Officials on Thursday presented a revised plan for the $300 million, 40-acre Intelligence Community Campus-Bethesda (ICC-B) at 4600 Sangamore Rd. that largely does away the huge existing surface parking lots in favor of landscaping that architects say will better hold rainwater and better fits into the surrounding forested area.
The new plans were met with widespread approval from nearby residents at a smaller community meeting in November. Before, many in the neighborhoods off Sangamore Road were unhappy with the potential for damage to trees around the facility, how the 3,000-person campus would affect the forest that backs up to the Potomac River and parking.
Thursday’s public presentation at a nearby school showed off architecture firm Leo A Daly’s design that includes new facades for the existing buildings, an L-shaped Centrum building to connect those structures, lots of glass and large swaths of grassy parks and bioretention areas to “create a foreground that is grounded in a much more natural setting,” architect Bill Baxley said.
The Defense Intelligence Agency is taking over the secure campus from the National Geospatial-Intelligence Agency, which moved to Virginia in 2011 as part of Base Realignment and Closure. The redesigned campus is expected to be complete in 2016.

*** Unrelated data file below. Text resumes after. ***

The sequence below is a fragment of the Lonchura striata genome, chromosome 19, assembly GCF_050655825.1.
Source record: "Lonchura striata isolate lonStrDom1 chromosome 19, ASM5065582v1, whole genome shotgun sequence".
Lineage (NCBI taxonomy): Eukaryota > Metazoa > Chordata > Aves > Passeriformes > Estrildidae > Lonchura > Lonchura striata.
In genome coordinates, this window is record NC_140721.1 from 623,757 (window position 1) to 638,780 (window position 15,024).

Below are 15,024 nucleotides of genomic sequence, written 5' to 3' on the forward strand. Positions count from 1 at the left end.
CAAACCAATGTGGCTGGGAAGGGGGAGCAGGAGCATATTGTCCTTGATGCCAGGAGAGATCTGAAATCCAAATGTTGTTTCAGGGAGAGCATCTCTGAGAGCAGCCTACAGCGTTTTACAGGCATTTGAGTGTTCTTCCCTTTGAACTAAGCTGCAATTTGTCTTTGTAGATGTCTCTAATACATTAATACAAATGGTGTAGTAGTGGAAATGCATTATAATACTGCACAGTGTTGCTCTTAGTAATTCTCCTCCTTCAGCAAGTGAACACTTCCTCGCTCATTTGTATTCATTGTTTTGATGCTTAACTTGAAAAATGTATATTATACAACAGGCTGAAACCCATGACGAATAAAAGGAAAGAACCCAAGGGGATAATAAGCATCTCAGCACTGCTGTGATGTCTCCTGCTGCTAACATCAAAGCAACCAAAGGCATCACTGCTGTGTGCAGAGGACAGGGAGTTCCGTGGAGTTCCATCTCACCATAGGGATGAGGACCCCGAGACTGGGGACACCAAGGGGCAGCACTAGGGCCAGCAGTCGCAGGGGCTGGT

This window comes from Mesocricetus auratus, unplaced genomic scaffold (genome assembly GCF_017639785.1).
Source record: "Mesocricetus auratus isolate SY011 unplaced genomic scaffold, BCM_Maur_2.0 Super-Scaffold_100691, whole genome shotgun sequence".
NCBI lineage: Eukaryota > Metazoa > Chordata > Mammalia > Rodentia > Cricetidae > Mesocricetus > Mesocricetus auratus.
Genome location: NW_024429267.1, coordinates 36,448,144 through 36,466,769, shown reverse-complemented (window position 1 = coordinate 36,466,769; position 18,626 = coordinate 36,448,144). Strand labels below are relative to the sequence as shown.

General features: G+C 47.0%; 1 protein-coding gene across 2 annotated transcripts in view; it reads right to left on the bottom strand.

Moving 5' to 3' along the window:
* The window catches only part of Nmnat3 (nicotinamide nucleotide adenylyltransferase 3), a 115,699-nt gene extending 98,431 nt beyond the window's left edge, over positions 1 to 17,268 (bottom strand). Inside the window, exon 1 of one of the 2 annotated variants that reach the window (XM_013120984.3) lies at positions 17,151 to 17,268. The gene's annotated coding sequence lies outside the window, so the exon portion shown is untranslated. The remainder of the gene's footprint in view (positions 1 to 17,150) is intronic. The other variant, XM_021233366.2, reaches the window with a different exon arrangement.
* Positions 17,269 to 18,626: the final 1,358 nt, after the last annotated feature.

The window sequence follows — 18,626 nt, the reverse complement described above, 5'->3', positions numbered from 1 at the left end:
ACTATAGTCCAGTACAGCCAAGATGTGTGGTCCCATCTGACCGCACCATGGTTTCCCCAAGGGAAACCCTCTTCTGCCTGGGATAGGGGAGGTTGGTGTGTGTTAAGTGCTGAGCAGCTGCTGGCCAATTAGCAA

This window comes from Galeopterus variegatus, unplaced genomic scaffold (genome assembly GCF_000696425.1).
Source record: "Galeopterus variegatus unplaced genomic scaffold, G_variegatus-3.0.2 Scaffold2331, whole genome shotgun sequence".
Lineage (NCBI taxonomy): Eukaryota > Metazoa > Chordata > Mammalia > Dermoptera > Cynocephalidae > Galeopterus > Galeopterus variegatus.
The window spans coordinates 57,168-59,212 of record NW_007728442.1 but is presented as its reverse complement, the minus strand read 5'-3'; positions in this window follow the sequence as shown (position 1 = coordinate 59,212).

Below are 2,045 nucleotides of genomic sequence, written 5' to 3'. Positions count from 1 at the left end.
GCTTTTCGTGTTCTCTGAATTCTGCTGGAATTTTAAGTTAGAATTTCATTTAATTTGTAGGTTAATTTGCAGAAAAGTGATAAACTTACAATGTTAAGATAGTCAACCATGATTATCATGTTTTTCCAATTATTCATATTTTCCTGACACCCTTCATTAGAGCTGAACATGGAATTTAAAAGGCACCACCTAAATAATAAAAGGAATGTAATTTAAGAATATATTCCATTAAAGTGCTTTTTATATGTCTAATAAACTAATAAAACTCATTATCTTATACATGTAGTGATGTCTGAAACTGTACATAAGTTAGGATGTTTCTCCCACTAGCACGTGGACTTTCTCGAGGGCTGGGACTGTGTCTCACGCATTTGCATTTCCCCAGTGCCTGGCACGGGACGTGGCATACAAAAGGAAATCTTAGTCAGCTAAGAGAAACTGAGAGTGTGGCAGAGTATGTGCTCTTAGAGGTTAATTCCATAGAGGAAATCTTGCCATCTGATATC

The campus will include a defense university and officials said the new parking garage (already under construction) in the northwest corner of the property will have 1,800 spots. The agency also offers a shuttle service from the nearest Metro stop.
DIA officials don’t anticipate workers or students at the campus would park in neighborhoods or the shopping center across the street, as that would put them much farther away than the garage, which will be connected to the main buildings with a roughly 80-foot walkway.
A new entrance road also on the existing surface lots will have a security checkpoint deeper inside the property, thus preventing cars from queuing on Sangamore Road and moving any necessary car barriers farther from public view.
The garage is scheduled to be complete in July. Crews will start demolition of one of the campus buildings in April. In August, they plan to start foundation work on the Centrum building and in September, they plan to begin planting much of the landscaping on the north side of the campus.
Project designers are still working on a stormwater management outfall study. Officials said they’d like to repair some of the damage done to surrounding area that has been negatively affected by stormwater since the original campus was built in the 1940′s, before stormwater management restrictions.
Renderings via Army Corps of Engineers